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About WilliamsiteHide

Named by Charles Upham Shepard in 1848 in honor of its discoverer, Lewis White Williams [December 20, 1804 Goshen, Pennsylvania - September 19, 1873], a mineralogist and geologist of West Chester, Chester County, Pennsylvania. Williams was on the 1857 "Camel Expedition" with Lieutenant Ned Beale.
A variety of Antigorite

A translucent pale apple-green variety of antigorite.

Visit for gemological information about Williamsite.

Pronounciation of WilliamsiteHide

PlayRecorded byCountry
Jolyon & Katya RalphUnited Kingdom

Chemical Properties of WilliamsiteHide


Common AssociatesHide

Associated Minerals Based on Photo Data:
2 photos of Williamsite associated with MagnetiteFe2+Fe3+2O4
2 photos of Williamsite associated with ChromiteFe2+Cr3+2O4
2 photos of Williamsite associated with EnstatiteMgSiO3
1 photo of Williamsite associated with AntigoriteMg3(Si2O5)(OH)4

Other InformationHide

Health Risks:
No information on health risks for this material has been entered into the database. You should always treat mineral specimens with care.

Internet Links for WilliamsiteHide

Localities for WilliamsiteHide

This map shows a selection of localities that have latitude and longitude coordinates recorded. Click on the symbol to view information about a locality. The symbol next to localities in the list can be used to jump to that position on the map.

Locality ListHide

- This locality has map coordinates listed. - This locality has estimated coordinates. ⓘ - Click for further information on this occurrence. ? - Indicates mineral may be doubtful at this locality. - Good crystals or important locality for species. - World class for species or very significant. (TL) - Type Locality for a valid mineral species. (FRL) - First Recorded Locality for everything else (eg varieties). Struck out - Mineral was erroneously reported from this locality. Faded * - Never found at this locality but inferred to have existed at some point in the past (eg from pseudomorphs.)

All localities listed without proper references should be considered as questionable.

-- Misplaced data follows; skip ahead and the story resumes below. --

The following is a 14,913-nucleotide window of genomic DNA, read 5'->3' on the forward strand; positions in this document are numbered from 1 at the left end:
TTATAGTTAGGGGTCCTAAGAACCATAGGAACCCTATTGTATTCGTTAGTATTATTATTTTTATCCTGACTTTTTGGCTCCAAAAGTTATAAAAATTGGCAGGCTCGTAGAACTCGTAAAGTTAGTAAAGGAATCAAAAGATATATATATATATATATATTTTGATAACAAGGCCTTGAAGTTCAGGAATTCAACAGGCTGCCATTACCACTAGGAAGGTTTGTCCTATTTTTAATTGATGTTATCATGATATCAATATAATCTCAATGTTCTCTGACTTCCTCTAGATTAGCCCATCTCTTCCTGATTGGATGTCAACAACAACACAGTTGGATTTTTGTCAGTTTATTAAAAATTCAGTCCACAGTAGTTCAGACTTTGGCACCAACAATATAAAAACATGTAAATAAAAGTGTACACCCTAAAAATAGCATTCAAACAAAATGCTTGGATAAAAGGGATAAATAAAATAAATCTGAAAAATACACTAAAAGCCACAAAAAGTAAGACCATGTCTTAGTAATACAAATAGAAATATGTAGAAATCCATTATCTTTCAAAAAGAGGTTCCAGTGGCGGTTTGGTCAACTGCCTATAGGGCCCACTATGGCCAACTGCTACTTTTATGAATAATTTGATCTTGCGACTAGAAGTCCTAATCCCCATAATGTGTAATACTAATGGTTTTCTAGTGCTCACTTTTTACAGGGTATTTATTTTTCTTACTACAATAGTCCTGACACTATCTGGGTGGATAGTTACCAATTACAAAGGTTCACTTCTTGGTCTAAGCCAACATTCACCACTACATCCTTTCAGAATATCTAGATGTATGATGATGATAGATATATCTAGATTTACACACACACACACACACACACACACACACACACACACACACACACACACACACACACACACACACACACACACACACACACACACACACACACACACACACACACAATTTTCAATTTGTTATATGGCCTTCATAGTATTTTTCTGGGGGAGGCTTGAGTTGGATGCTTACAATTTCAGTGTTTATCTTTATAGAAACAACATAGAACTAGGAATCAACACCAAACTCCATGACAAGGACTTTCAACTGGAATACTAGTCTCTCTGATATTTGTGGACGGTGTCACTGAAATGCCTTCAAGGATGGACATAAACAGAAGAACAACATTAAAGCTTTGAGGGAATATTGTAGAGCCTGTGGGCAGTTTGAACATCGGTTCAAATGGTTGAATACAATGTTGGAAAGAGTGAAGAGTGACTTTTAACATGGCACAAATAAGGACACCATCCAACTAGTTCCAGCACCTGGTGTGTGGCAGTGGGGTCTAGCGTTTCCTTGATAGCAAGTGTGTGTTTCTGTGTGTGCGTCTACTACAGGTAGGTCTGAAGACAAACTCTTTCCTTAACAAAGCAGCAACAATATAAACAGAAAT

• Maryland
    • Baltimore Co.
      • Bare Hills
Ostrander, C. W. & W. E. Price (1940) Minerals of Maryland: Natural History Society of Maryland, 27p.
    • Harford Co.
      • Jarretsville-Dublin Mining District
Pearre, N. & A. V. Heyl (1960) Mineral deposits in serpentine rocks of the Piedmont Upland, Maryland, Pennsylvania and Delaware: U. S. Geological Survey: Bulletin 1082K: 765-766.
Ostrander, C. W. & W. E. Price (1940) Minerals of Maryland: Natural History Society of Maryland , 92 p.
Ostrander, C. W. & W. E. Price (1940) Minerals of Maryland: Natural History Society of Maryland , 92 p.
Ostrander, C. W. & W. E. Price (1940) Minerals of Maryland: Natural History Society of Maryland , 92 p.
      • Woodensburg-Cardiff Mining District
        • Cardiff
Minerals of Maryland (1940) Charles Ostrander and Walter E. Price, Jr., Natural History Society of Maryland. p. 56
  • Pennsylvania
    • Lancaster Co.
      • State Line Chromite Mining District
        • Fulton Township,11,54067,54302
A.Mathauser collection; Pearre, N. C., & Heyl Jr, A. V. (1960). Chromite and other mineral deposits in serpentine rocks of the piedmont upland, Maryland, Pennsylvania, and Delaware (No. 1082-K, pp. 707-833). US Government Printing Office.
Samuel G. Gordon (1922) The Mineralogy of Pennsylvania. Pg. 204. Dana 6:1069. Ref2) American Republican, Jan. 2nd 1849 (Chester Co., Newspaper)
        • Little Britain Township
          • Texas
Samuel G. Gordon (1922) The Mineralogy of Pennsylvania. Pg. 204. Dana 6:1069.
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